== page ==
A "JUDICIAL" SYSTEM IN THE EXECUTIVE BRANCH: ORTIZ V. UNITED STATES AND THE DUE PROCESS IMPLICATIONS FOR CONGRESS AND CONVENING AUTHORITIES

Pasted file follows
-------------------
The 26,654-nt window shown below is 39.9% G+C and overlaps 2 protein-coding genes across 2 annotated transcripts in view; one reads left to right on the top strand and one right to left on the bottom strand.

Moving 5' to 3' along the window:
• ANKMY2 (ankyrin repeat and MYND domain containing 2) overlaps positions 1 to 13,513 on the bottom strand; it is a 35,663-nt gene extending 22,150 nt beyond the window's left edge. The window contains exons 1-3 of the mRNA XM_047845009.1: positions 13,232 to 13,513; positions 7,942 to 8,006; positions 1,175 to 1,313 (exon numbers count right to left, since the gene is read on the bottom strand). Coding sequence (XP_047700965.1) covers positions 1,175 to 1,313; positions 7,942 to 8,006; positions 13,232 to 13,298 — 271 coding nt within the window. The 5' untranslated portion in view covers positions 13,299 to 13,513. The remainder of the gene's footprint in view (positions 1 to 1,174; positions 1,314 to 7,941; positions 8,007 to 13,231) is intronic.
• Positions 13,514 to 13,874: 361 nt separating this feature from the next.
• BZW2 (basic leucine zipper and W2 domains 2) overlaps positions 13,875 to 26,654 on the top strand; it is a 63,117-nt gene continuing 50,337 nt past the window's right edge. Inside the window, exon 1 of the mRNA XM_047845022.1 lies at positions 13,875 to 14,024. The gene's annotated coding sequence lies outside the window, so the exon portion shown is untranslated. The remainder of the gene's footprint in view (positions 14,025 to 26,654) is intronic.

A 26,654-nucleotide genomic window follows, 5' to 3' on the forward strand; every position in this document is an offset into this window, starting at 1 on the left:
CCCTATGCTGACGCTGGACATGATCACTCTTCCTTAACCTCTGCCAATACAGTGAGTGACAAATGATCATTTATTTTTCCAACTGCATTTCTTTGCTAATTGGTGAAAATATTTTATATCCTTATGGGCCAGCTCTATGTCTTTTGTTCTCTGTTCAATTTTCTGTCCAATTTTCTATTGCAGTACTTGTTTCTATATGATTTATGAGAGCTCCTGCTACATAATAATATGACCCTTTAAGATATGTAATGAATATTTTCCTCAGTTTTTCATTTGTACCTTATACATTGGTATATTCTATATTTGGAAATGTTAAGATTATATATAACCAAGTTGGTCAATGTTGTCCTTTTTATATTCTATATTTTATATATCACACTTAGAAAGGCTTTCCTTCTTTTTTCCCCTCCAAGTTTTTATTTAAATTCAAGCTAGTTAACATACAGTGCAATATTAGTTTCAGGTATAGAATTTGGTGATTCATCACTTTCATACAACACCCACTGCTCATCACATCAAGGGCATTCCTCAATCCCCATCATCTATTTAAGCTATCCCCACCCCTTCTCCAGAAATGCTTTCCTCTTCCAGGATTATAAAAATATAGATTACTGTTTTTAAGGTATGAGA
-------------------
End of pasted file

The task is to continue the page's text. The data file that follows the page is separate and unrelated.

"Abstract: In Ortiz v. United States, 138 S. Ct. 2165 (2018), the majority described the military court-martial system (a commander-controlled process for adjudicating criminal complaints) as judicial in character. It reached this conclusion over Justice Alito's dissent, which took a diametrically opposed view by describing the system as an Executive Branch entity that could not exercise judicial power. The conflict between these two views is nothing new as they have been at the center of a debate about the fundamental nature of courts-martial for more than a century. Since Congress legislates consistent with Justice Alito's executive view, a rift between the Legislative and Judicial Branches is now apparent. This gives rise to a question about the constitutionality of the court-martial framework under the Uniform Code of Military Justice (UCMJ): does the current commander-controlled process comply with the requirements of due process? The answer to this question is especially relevant in today's political environment where members of Congress, operating under an executive view of courts-martial, pressure senior military leaders to produce convictions in sexual assault cases. Therefore, this Article examines the due-process question, concluding that there is an argument that the UCMJ's court-marital [sic] framework may not meet constitutional muster. In reaching this conclusion this Article highlights the type of structural reform that is necessary to ensure due-process compliance."